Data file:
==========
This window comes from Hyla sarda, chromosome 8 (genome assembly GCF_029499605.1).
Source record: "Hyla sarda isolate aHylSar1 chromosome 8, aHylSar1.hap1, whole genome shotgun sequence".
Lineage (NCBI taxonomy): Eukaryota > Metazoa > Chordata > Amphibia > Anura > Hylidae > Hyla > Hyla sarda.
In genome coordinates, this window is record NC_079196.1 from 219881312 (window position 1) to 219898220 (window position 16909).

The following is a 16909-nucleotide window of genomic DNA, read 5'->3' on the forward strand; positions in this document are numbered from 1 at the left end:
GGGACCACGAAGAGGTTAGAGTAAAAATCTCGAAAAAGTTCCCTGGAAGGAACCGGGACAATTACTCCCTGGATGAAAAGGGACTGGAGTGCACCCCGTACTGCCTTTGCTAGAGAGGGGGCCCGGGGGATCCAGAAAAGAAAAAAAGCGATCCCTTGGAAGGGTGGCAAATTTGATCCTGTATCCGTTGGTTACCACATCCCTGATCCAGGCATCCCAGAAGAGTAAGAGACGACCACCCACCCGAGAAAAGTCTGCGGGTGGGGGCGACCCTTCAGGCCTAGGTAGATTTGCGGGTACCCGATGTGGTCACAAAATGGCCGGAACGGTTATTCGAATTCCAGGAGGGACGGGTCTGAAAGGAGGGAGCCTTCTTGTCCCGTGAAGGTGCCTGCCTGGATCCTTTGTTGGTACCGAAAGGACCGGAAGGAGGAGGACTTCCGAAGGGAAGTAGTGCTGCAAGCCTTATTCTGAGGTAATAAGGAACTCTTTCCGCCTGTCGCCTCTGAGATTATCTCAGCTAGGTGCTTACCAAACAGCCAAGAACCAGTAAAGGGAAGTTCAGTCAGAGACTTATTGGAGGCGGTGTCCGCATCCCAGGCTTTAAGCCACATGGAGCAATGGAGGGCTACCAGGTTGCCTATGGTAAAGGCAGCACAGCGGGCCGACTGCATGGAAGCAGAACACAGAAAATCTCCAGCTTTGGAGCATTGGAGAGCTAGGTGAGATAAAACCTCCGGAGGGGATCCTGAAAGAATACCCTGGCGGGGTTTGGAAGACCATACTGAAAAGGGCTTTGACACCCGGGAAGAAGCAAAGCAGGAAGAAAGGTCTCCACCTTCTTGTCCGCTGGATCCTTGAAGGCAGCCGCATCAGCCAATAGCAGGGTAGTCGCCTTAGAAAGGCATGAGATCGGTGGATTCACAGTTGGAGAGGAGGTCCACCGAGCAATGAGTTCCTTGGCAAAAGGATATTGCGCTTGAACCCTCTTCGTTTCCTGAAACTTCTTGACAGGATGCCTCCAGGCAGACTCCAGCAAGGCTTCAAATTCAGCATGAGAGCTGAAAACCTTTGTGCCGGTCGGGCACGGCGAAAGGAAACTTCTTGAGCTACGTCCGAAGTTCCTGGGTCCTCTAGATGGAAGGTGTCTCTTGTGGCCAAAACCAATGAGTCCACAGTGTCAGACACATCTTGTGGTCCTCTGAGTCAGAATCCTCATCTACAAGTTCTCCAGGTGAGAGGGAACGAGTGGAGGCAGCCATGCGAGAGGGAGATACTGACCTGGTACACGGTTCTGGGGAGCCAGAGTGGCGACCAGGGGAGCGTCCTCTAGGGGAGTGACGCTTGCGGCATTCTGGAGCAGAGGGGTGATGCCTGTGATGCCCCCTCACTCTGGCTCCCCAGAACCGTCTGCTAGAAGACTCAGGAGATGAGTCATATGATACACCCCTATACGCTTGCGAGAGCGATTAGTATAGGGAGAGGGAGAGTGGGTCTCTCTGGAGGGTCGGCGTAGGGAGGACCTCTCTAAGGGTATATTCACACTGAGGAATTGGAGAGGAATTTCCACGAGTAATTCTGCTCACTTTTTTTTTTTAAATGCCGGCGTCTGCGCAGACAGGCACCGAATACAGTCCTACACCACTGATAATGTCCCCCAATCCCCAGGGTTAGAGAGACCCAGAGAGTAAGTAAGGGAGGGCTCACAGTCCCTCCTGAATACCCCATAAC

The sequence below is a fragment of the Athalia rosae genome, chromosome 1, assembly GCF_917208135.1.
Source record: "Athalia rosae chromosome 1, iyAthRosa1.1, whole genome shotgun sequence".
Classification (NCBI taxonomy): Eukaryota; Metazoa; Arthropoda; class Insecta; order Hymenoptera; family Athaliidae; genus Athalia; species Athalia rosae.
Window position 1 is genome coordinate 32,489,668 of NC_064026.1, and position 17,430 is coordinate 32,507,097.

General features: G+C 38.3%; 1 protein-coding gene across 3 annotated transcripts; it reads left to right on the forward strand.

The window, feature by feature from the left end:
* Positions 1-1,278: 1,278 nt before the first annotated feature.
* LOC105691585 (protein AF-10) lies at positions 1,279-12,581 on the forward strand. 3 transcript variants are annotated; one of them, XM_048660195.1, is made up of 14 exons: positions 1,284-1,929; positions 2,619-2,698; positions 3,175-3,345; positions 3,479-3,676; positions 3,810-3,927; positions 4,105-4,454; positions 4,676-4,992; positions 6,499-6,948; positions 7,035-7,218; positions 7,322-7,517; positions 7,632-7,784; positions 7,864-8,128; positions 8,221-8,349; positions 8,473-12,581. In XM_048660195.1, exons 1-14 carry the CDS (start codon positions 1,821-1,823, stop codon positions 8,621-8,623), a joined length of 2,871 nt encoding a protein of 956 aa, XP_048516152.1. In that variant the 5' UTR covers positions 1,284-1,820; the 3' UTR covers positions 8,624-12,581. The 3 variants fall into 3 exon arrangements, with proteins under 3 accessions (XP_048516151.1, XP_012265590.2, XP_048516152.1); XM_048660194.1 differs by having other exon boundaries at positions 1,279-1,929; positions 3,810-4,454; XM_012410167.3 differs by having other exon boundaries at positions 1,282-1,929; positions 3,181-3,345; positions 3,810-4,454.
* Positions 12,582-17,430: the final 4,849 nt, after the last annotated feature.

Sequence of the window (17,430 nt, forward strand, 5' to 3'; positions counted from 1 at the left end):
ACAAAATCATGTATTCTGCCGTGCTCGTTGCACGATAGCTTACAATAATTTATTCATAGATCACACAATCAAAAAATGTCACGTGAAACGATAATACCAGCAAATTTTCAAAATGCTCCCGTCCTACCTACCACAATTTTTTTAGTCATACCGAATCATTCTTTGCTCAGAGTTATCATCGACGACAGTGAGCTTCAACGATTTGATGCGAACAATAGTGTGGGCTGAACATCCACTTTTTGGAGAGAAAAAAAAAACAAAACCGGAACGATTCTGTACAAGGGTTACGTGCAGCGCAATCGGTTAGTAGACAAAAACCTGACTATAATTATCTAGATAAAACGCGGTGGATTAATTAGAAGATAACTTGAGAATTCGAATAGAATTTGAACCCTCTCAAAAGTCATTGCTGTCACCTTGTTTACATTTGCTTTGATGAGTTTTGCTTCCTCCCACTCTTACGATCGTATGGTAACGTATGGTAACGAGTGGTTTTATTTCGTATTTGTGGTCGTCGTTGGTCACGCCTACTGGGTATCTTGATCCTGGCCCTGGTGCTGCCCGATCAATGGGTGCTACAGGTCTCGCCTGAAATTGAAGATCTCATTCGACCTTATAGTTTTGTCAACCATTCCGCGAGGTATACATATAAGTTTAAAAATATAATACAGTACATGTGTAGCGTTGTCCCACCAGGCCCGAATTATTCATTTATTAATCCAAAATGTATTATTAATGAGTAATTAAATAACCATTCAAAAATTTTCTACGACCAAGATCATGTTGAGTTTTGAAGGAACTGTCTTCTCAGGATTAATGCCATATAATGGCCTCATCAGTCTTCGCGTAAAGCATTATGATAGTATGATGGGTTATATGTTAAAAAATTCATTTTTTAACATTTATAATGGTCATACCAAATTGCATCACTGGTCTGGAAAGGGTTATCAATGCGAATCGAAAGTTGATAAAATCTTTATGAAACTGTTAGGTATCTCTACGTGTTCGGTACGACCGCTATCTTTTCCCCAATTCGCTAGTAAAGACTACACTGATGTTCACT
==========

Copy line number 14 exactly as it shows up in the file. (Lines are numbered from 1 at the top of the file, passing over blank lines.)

* LOC105691585 (protein AF-10) lies at positions 1,279-12,581 on the forward strand. 3 transcript variants are annotated; one of them, XM_048660195.1, is made up of 14 exons: positions 1,284-1,929; positions 2,619-2,698; positions 3,175-3,345; positions 3,479-3,676; positions 3,810-3,927; positions 4,105-4,454; positions 4,676-4,992; positions 6,499-6,948; positions 7,035-7,218; positions 7,322-7,517; positions 7,632-7,784; positions 7,864-8,128; positions 8,221-8,349; positions 8,473-12,581. In XM_048660195.1, exons 1-14 carry the CDS (start codon positions 1,821-1,823, stop codon positions 8,621-8,623), a joined length of 2,871 nt encoding a protein of 956 aa, XP_048516152.1. In that variant the 5' UTR covers positions 1,284-1,820; the 3' UTR covers positions 8,624-12,581. The 3 variants fall into 3 exon arrangements, with proteins under 3 accessions (XP_048516151.1, XP_012265590.2, XP_048516152.1); XM_048660194.1 differs by having other exon boundaries at positions 1,279-1,929; positions 3,810-4,454; XM_012410167.3 differs by having other exon boundaries at positions 1,282-1,929; positions 3,181-3,345; positions 3,810-4,454.